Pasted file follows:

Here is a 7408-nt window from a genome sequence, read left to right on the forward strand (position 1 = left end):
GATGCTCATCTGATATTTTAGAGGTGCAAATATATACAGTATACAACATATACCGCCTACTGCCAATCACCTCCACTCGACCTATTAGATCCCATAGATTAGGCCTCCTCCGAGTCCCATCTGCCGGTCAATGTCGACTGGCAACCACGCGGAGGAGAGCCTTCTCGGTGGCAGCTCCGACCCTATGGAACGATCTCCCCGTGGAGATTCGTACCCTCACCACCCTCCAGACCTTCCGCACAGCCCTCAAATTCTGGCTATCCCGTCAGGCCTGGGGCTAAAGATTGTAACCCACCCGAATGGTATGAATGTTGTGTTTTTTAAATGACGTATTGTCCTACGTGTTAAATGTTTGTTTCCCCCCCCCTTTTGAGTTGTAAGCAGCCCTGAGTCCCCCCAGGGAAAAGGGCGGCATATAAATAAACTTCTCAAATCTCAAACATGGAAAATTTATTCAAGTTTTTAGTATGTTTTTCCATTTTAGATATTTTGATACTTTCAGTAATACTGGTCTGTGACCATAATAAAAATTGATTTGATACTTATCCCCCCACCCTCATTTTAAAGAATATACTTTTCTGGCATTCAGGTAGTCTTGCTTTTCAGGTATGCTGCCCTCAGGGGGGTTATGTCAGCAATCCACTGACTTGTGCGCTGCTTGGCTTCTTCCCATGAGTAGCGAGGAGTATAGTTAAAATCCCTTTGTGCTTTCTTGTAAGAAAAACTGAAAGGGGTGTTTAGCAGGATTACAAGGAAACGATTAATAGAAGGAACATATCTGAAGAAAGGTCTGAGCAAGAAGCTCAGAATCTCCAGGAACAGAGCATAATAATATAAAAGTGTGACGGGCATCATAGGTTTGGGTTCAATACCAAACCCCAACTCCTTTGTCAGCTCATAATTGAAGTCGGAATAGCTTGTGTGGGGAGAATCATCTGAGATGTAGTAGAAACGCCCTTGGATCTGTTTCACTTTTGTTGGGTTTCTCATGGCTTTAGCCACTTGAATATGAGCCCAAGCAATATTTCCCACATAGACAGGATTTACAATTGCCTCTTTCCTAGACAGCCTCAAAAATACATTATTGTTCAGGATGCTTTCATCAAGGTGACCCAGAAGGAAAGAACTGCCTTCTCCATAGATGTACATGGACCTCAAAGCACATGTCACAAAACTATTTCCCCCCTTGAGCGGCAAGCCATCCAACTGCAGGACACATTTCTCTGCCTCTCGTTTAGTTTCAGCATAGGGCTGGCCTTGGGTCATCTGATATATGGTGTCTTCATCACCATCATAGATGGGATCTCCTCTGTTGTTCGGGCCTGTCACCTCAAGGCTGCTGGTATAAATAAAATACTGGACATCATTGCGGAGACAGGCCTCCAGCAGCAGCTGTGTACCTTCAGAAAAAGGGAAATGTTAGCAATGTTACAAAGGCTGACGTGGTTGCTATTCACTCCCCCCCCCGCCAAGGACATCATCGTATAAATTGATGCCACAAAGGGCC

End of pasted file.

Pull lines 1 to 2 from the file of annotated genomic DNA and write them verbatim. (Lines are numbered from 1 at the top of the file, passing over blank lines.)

Here is a 7408-nt window from a genome sequence, read left to right on the forward strand (position 1 = left end):
GATGCTCATCTGATATTTTAGAGGTGCAAATATATACAGTATACAACATATACCGCCTACTGCCAATCACCTCCACTCGACCTATTAGATCCCATAGATTAGGCCTCCTCCGAGTCCCATCTGCCGGTCAATGTCGACTGGCAACCACGCGGAGGAGAGCCTTCTCGGTGGCAGCTCCGACCCTATGGAACGATCTCCCCGTGGAGATTCGTACCCTCACCACCCTCCAGACCTTCCGCACAGCCCTCAAATTCTGGCTATCCCGTCAGGCCTGGGGCTAAAGATTGTAACCCACCCGAATGGTATGAATGTTGTGTTTTTTAAATGACGTATTGTCCTACGTGTTAAATGTTTGTTTCCCCCCCCCTTTTGAGTTGTAAGCAGCCCTGAGTCCCCCCAGGGAAAAGGGCGGCATATAAATAAACTTCTCAAATCTCAAACATGGAAAATTTATTCAAGTTTTTAGTATGTTTTTCCATTTTAGATATTTTGATACTTTCAGTAATACTGGTCTGTGACCATAATAAAAATTGATTTGATACTTATCCCCCCACCCTCATTTTAAAGAATATACTTTTCTGGCATTCAGGTAGTCTTGCTTTTCAGGTATGCTGCCCTCAGGGGGGTTATGTCAGCAATCCACTGACTTGTGCGCTGCTTGGCTTCTTCCCATGAGTAGCGAGGAGTATAGTTAAAATCCCTTTGTGCTTTCTTGTAAGAAAAACTGAAAGGGGTGTTTAGCAGGATTACAAGGAAACGATTAATAGAAGGAACATATCTGAAGAAAGGTCTGAGCAAGAAGCTCAGAATCTCCAGGAACAGAGCATAATAATATAAAAGTGTGACGGGCATCATAGGTTTGGGTTCAATACCAAACCCCAACTCCTTTGTCAGCTCATAATTGAAGTCGGAATAGCTTGTGTGGGGAGAATCATCTGAGATGTAGTAGAAACGCCCTTGGATCTGTTTCACTTTTGTTGGGTTTCTCATGGCTTTAGCCACTTGAATATGAGCCCAAGCAATATTTCCCACATAGACAGGATTTACAATTGCCTCTTTCCTAGACAGCCTCAAAAATACATTATTGTTCAGGATGCTTTCATCAAGGTGACCCAGAAGGAAAGAACTGCCTTCTCCATAGATGTACATGGACCTCAAAGCACATGTCACAAAACTATTTCCCCCCTTGAGCGGCAAGCCATCCAACTGCAGGACACATTTCTCTGCCTCTCGTTTAGTTTCAGCATAGGGCTGGCCTTGGGTCATCTGATATATGGTGTCTTCATCACCATCATAGATGGGATCTCCTCTGTTGTTCGGGCCTGTCACCTCAAGGCTGCTGGTATAAATAAAATACTGGACATCATTGCGGAGACAGGCCTCCAGCAGCAGCTGTGTACCTTCAGAAAAAGGGAAATGTTAGCAATGTTACAAAGGCTGACGTGGTTGCTATTCACTCCCCCCCCCGCCAAGGACATCATCGTATAAATTGATGCCACAAAGGGCC